A wargame carried out by the US military was rigged
August 21, 2002 5:52 AM   Subscribe

A wargame carried out by the US military was rigged to ensure the success of the American side against unspecified Middle East opponents, according to the retired General commanding the Middle East forces. Most amusingly, he managed to sink most of the American navy, and the game had to be stopped so the ships could be "refloated". I have to wonder, does this wargame indicate that America could be biting off more than it can chew, if it decides to invade Iraq by itself, or was this $200million down the drain?
posted by salmacis (45 comments total) 1 user marked this as a favorite
This has that unnerving Potemkin village flavor.
posted by Songdog at 6:07 AM on August 21, 2002

Obviously, it was just a dress rehearsal for the upcoming entertainment event of the century.
posted by DrJohnEvans at 6:16 AM on August 21, 2002

I don't believe anything the military says concerning the preparations for war with Iraq. The president may be brain dead, but there are very smart, though misguided, people running the show. Misinformation is a key weapon in their strategy. The story might be true. Or…on the other hand, it might be information leaked with a specific audience in mind. Who knows what these people are up to?
posted by ALvard at 6:17 AM on August 21, 2002

but there are very smart, though misguided, people running the show.

"misguided"? How?

"If you think you can or you think you can't, you are probably right," - Henry Ford
posted by hama7 at 6:26 AM on August 21, 2002

The neatest part was when General Van Riper used motorcycle couriers to foil the Blue Forces' advanced signal interception/jamming equipment.
posted by insomnyuk at 6:51 AM on August 21, 2002

In terms of long term effects, (innocents aside) the war itself is never the problem. The resultant monsters we end up creating in order to "build nations" are always the problem.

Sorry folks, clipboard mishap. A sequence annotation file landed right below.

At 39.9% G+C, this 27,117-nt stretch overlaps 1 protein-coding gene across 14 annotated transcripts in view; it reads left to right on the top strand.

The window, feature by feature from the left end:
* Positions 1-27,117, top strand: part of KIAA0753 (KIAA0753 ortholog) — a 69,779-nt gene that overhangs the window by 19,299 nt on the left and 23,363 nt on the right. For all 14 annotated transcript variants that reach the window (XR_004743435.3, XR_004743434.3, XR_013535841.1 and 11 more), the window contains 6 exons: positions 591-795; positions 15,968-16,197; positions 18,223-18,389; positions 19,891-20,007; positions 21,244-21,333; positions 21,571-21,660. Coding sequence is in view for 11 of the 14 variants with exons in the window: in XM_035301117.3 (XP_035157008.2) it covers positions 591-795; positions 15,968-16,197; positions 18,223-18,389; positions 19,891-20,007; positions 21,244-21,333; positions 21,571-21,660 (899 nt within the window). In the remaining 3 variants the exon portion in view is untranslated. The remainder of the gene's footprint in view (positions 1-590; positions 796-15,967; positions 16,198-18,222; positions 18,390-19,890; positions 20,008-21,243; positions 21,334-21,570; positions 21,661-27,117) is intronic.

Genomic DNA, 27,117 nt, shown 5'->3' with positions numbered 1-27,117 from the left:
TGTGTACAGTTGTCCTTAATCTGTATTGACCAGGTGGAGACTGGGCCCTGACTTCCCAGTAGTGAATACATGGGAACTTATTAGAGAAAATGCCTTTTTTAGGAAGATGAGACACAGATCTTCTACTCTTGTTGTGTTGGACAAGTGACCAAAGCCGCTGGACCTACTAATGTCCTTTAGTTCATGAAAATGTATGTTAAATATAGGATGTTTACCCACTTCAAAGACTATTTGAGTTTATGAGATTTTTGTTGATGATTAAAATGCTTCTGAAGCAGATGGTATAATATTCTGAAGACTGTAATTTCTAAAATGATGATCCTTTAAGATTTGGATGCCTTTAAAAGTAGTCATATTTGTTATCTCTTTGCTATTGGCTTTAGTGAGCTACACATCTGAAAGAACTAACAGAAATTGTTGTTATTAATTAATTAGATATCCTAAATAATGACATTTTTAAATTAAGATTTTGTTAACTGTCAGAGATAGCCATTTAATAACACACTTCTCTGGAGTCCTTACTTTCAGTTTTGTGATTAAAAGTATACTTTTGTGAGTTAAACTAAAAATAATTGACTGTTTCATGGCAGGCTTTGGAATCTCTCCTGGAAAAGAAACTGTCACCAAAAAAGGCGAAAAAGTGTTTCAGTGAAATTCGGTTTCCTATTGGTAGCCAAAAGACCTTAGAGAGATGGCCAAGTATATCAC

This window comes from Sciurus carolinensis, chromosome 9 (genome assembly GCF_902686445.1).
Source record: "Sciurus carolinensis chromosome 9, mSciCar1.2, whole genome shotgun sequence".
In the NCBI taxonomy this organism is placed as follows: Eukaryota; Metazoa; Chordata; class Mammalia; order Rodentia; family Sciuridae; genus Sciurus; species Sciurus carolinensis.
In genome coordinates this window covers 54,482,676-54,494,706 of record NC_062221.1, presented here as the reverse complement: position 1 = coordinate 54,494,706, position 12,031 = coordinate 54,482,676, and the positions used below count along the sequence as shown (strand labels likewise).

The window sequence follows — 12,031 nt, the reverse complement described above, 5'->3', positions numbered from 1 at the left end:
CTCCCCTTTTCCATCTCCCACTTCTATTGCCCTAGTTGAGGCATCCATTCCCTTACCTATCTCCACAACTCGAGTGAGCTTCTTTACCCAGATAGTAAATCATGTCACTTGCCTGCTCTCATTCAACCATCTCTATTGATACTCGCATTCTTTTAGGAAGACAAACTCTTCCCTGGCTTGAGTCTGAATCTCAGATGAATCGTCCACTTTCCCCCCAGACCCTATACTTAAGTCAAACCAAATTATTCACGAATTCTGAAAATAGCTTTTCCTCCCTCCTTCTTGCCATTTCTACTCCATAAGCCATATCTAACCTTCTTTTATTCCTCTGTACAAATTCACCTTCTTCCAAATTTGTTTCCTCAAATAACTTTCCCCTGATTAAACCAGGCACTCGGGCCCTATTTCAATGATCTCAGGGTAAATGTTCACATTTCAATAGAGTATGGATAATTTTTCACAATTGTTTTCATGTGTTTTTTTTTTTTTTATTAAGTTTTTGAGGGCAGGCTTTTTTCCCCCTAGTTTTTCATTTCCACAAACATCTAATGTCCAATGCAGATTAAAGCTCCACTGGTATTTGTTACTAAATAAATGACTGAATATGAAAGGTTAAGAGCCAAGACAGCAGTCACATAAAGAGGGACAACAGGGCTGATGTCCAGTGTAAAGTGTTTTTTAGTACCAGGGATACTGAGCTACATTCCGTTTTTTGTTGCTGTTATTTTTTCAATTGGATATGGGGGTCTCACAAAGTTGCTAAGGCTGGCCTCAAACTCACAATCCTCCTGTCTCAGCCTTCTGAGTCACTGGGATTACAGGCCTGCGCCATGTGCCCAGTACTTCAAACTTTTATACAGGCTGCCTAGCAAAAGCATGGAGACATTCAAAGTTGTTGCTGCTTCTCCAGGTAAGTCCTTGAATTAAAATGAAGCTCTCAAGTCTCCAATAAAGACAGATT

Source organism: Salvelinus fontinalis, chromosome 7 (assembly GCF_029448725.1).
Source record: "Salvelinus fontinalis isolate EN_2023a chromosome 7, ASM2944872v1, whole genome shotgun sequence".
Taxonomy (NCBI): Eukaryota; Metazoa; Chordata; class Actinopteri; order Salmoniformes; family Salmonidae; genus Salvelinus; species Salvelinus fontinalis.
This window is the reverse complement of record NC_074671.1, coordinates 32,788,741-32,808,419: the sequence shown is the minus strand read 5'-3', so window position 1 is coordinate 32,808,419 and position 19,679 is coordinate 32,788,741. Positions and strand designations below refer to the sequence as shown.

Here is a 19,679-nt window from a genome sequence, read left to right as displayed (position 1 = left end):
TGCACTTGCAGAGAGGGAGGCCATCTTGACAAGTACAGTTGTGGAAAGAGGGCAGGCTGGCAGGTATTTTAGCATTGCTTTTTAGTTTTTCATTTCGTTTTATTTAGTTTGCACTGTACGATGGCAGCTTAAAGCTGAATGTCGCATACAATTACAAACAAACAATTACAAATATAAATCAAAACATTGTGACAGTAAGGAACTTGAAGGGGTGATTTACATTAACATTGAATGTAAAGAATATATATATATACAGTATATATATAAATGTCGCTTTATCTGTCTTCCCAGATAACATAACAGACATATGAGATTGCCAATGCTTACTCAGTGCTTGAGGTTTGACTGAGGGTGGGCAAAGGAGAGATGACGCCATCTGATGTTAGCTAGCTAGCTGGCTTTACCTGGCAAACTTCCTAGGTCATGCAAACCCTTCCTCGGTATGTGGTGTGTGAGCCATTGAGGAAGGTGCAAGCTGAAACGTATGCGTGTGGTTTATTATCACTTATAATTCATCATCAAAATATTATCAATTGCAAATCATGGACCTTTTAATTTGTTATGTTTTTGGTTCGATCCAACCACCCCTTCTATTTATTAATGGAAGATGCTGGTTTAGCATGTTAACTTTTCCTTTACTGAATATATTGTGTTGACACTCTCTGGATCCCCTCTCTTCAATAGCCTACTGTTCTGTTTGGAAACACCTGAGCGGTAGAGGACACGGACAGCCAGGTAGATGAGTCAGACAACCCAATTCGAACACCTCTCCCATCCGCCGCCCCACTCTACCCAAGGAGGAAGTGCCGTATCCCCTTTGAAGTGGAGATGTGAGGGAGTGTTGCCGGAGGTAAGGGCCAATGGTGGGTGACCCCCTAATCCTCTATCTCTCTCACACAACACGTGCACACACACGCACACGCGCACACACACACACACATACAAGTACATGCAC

posted by machaus at 6:52 AM on August 21, 2002

All of this could have been avoided if Matthew Broderick would stop all that damn "hacking."
posted by ColdChef at 6:53 AM on August 21, 2002

You'd be suprised how often this happens in the large scale wargames. But in the main I don't worry, because there's far more small-scale games every year that aren't rigged.
posted by Cerebus at 7:00 AM on August 21, 2002

Well heck, if it cost me $200million to play the game, I'd want to make pretty sure I won it, too... However, I love the idea of 'refloating'.

"So how's the battle going, General?"

"It's proceeding very well Mr President. We're just refloating some of our boats since they became de-buoyed."

posted by humuhumu at 7:02 AM on August 21, 2002

humuhumu: they're using new state-of-the-art hydrogen hydroxide containment systems, too!

Ever since I saw the mobile dry-dock lift an entire ship out of the water and take it home, I just gave up understanding some of the military mind. Flunking my ROTC physical is looking like a better and better life event.
posted by dwivian at 7:11 AM on August 21, 2002

"misguided"? How?

Many of the president advisors are corporate war mongers. They either choose to ignore the likely geo-political consequences of taking Iraq or are so vainglorious that they think they can strong arm the world into submission after the fact.

The precedent is also a bad one. What country would next be swallowed by American empire building? Invading other countries and taking them over is what the bad guys do…
posted by ALvard at 7:11 AM on August 21, 2002

It's reassuring to know that brains still beat hi-tech. (The motorcycle messenger trick was not only cool, but also a very realistic option for a poor country's army). Now, if could put the intelligent people in charge of the hi-tech and get rid of the politicians who want to invent a war that does not send them to political limbo one way or another, I'd feel even more reassured.
posted by magullo at 7:13 AM on August 21, 2002

posted by gravelshoes at 7:14 AM on August 21, 2002

oops - that was amen to ALvard, not magullo
posted by gravelshoes at 7:16 AM on August 21, 2002

He sent orders with motorcycle couriers to evade sophisticated electronic eavesdropping equipment. When the US fleet sailed into the Gulf, he instructed his small boats and planes to move around in apparently aimless circles before launching a surprise attack which sank a substantial part of the US navy.
Heh. Bring that man out of retirement!
posted by ColdChef at 7:20 AM on August 21, 2002

I think General Van Riper is just pouting that he didn't win. The exercise had no actual consequences- it was, after all, just a game. Its goal was to provide information, specific information about specific battle tactics. The chaps with the offices near the center of the pentagon (or at least I assume that's where the good offices are) still know exactly what happened and will learn from it, they aren't pretending that they actually succeeded the whole time, they just needed to keep enough forces around to keep testing out some preplanned strategies.
posted by gsteff at 7:27 AM on August 21, 2002